Without enough oxygen or low blood-oxygen levels; the brain has a hard time signaling to send blood to oxygen-hungry muscles and tissues.

More blood means more energy and oxygen for proper everyday body functionality. Because the brain uses about 25 percent of your oxygen intake, supplying it with enough oxygen is essential; and this is where exercise comes into play.

Physical exercise will increase the amount of oxygen that gets, thus physical exercise affects brain health directly.

This will leave you with a better overall feeling of clarity and allow you to think straighter and attack the day’s tasks post-exercise.

Read More: Best Brain Foods: 12 Foods that Enhance Your Brain Power

Summary – How Daily Exercise Affects Your Brain?

The brain is the main driver of almost all, if not all, the rest of our bodies.

Equally important is maintaining brain health as we age. This can keep you younger and sharper.

Without proper exercise, you will be robbing the brain of proper blood flow and nutrients that help with your energy and memory.

If you are not an avid exerciser now, it is not too late to start. This can be as simple as getting the ball rolling with a nice walk, hike, or bike ride.

For the more experienced workout enthusiast, it’s never a bad idea to mix up your workouts to keep your brain and body challenged. Let’s remember to keep active!

Disclaimer: This article is intended for informational purposes only. The content on our website is not a substitute for professional medical advice, diagnosis, treatment, or therapy. You should NEVER disregard professional medical advice or delay seeking treatment due to something you have read on our website and we will not be held responsible for any adverse health condition or injury that occurs as a result of doing so.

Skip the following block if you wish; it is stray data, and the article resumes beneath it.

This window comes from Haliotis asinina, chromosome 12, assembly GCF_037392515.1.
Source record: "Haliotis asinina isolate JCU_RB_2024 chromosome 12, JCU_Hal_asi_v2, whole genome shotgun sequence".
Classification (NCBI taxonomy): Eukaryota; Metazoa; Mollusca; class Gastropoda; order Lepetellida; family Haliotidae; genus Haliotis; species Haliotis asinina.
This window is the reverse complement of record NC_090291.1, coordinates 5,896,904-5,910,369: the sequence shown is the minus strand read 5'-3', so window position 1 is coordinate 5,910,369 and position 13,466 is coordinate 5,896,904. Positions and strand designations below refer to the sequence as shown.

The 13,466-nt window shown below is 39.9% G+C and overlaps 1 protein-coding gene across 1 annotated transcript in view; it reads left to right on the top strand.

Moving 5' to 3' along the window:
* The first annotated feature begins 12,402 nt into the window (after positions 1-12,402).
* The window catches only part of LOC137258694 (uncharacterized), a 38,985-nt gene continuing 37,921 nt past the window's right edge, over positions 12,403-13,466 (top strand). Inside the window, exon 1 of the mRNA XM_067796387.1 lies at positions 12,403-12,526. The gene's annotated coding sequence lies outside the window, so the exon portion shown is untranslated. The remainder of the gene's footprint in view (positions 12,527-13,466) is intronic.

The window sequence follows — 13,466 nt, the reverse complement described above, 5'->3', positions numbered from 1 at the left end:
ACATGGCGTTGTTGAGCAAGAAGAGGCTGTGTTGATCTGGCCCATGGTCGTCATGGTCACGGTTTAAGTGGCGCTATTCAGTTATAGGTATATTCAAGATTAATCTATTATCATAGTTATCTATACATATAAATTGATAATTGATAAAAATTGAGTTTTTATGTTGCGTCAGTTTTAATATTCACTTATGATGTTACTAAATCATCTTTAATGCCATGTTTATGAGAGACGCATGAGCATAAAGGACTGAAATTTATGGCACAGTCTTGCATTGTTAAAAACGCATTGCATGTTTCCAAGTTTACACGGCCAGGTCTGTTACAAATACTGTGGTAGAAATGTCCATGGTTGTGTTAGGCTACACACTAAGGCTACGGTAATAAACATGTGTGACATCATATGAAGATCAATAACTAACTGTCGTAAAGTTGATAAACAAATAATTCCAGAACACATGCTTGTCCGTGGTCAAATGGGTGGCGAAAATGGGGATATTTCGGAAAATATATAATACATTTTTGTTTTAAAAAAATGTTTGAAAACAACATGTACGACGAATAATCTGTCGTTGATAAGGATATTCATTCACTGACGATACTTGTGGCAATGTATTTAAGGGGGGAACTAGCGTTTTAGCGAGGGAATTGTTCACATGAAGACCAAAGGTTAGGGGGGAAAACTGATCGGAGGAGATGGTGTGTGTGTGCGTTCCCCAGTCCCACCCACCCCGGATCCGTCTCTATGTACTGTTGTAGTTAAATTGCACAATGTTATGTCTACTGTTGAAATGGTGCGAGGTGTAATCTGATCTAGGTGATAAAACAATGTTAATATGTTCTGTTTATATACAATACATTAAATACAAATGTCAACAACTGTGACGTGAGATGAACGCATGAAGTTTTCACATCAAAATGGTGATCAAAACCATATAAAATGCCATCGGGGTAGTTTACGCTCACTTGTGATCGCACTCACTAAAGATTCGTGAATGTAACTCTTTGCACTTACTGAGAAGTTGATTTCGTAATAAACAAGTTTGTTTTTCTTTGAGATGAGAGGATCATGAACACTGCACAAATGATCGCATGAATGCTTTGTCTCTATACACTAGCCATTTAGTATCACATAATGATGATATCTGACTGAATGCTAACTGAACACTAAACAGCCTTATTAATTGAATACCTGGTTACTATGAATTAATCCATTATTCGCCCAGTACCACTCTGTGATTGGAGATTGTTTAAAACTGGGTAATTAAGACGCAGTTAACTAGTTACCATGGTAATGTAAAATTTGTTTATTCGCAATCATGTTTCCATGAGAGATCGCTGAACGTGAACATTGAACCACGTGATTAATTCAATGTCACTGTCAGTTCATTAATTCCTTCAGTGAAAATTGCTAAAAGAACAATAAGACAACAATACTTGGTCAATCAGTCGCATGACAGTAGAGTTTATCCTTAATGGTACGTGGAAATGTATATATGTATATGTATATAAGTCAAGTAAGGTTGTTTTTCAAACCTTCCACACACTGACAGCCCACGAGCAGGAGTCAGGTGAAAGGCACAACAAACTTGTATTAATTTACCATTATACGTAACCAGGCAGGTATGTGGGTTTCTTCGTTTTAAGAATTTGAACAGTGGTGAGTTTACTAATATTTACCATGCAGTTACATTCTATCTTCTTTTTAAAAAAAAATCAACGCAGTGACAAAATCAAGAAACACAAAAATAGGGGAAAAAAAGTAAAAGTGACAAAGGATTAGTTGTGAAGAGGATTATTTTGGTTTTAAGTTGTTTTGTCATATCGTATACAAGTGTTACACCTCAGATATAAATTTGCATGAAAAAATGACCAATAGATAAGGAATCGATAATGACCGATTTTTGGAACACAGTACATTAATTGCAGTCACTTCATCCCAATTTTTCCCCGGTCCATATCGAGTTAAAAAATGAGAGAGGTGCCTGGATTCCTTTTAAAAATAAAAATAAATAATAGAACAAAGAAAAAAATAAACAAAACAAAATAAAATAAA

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Ryan Hennessey

Advocate with Fitness Businesses

Based in Ontario Canada, Ryan Hennessey is a long-time fitness enthusiast and healthier lifestyle advocate that also specializes in working with fitness businesses across the province. With over 10 year of experience his work includes consulting, designing an...

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In keeping with our strict quality guidelines, we only cite academic research institutions, established health journals, or peer-reviewed studies in our content. You will be able to find links to these sources by clicking the numbers in parentheses (1, 2, etc.) that appear throughout our content.

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All Health Web Magazine content is thoroughly reviewed and/or fact-checked by a team of health industry experts to ensure accuracy.

In keeping with our strict quality guidelines, we only cite academic research institutions, established health journals, or peer-reviewed studies in our content. You will be able to find links to these sources by clicking the numbers in parentheses (1, 2, etc.) that appear throughout our content.

At no time do we advise any of our readers to use any of our content as a substitute for a one-on-one consultation with a doctor or healthcare professional.

We invite you to contact us regarding any inaccuracies, information that is out of date or any otherwise questionable content that you find on our sites via our feedback form.